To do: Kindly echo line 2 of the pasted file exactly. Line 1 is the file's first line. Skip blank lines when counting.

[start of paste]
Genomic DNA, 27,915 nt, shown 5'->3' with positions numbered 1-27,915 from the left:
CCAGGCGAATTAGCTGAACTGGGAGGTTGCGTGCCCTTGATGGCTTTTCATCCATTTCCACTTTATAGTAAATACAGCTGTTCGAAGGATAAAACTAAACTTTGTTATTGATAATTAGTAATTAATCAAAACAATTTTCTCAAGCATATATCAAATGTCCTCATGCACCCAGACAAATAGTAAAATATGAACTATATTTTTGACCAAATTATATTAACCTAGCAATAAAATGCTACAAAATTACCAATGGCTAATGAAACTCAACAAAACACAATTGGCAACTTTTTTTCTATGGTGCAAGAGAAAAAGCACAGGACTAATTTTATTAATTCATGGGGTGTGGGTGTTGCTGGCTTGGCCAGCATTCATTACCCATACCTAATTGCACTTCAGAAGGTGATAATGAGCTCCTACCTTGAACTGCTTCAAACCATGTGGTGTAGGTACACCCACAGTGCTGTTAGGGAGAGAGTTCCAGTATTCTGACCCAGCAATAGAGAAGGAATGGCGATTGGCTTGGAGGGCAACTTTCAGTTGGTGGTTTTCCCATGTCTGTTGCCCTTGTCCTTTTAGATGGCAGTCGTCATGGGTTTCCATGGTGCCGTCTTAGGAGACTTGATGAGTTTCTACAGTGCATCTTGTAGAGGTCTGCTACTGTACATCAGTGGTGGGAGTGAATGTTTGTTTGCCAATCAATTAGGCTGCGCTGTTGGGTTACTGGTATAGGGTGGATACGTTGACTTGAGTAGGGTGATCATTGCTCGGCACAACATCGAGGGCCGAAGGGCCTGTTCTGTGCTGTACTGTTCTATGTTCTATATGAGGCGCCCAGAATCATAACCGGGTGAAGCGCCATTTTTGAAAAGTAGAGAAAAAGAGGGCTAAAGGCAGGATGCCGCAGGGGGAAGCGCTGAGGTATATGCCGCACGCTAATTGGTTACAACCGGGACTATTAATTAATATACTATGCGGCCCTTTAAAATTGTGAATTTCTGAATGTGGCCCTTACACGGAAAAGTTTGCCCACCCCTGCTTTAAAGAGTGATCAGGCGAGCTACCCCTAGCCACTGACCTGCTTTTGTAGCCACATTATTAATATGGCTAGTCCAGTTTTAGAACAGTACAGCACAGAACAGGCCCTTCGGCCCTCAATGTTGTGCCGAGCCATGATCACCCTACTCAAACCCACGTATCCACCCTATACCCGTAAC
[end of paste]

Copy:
CCAGGCGAATTAGCTGAACTGGGAGGTTGCGTGCCCTTGATGGCTTTTCATCCATTTCCACTTTATAGTAAATACAGCTGTTCGAAGGATAAAACTAAACTTTGTTATTGATAATTAGTAATTAATCAAAACAATTTTCTCAAGCATATATCAAATGTCCTCATGCACCCAGACAAATAGTAAAATATGAACTATATTTTTGACCAAATTATATTAACCTAGCAATAAAATGCTACAAAATTACCAATGGCTAATGAAACTCAACAAAACACAATTGGCAACTTTTTTTCTATGGTGCAAGAGAAAAAGCACAGGACTAATTTTATTAATTCATGGGGTGTGGGTGTTGCTGGCTTGGCCAGCATTCATTACCCATACCTAATTGCACTTCAGAAGGTGATAATGAGCTCCTACCTTGAACTGCTTCAAACCATGTGGTGTAGGTACACCCACAGTGCTGTTAGGGAGAGAGTTCCAGTATTCTGACCCAGCAATAGAGAAGGAATGGCGATTGGCTTGGAGGGCAACTTTCAGTTGGTGGTTTTCCCATGTCTGTTGCCCTTGTCCTTTTAGATGGCAGTCGTCATGGGTTTCCATGGTGCCGTCTTAGGAGACTTGATGAGTTTCTACAGTGCATCTTGTAGAGGTCTGCTACTGTACATCAGTGGTGGGAGTGAATGTTTGTTTGCCAATCAATTAGGCTGCGCTGTTGGGTTACTGGTATAGGGTGGATACGTTGACTTGAGTAGGGTGATCATTGCTCGGCACAACATCGAGGGCCGAAGGGCCTGTTCTGTGCTGTACTGTTCTATGTTCTATATGAGGCGCCCAGAATCATAACCGGGTGAAGCGCCATTTTTGAAAAGTAGAGAAAAAGAGGGCTAAAGGCAGGATGCCGCAGGGGGAAGCGCTGAGGTATATGCCGCACGCTAATTGGTTACAACCGGGACTATTAATTAATATACTATGCGGCCCTTTAAAATTGTGAATTTCTGAATGTGGCCCTTACACGGAAAAGTTTGCCCACCCCTGCTTTAAAGAGTGATCAGGCGAGCTACCCCTAGCCACTGACCTGCTTTTGTAGCCACATTATTAATATGGCTAGTCCAGTTTTAGAACAGTACAGCACAGAACAGGCCCTTCGGCCCTCAATGTTGTGCCGAGCCATGATCACCCTACTCAAACCCACGTATCCACCCTATACCCGTAAC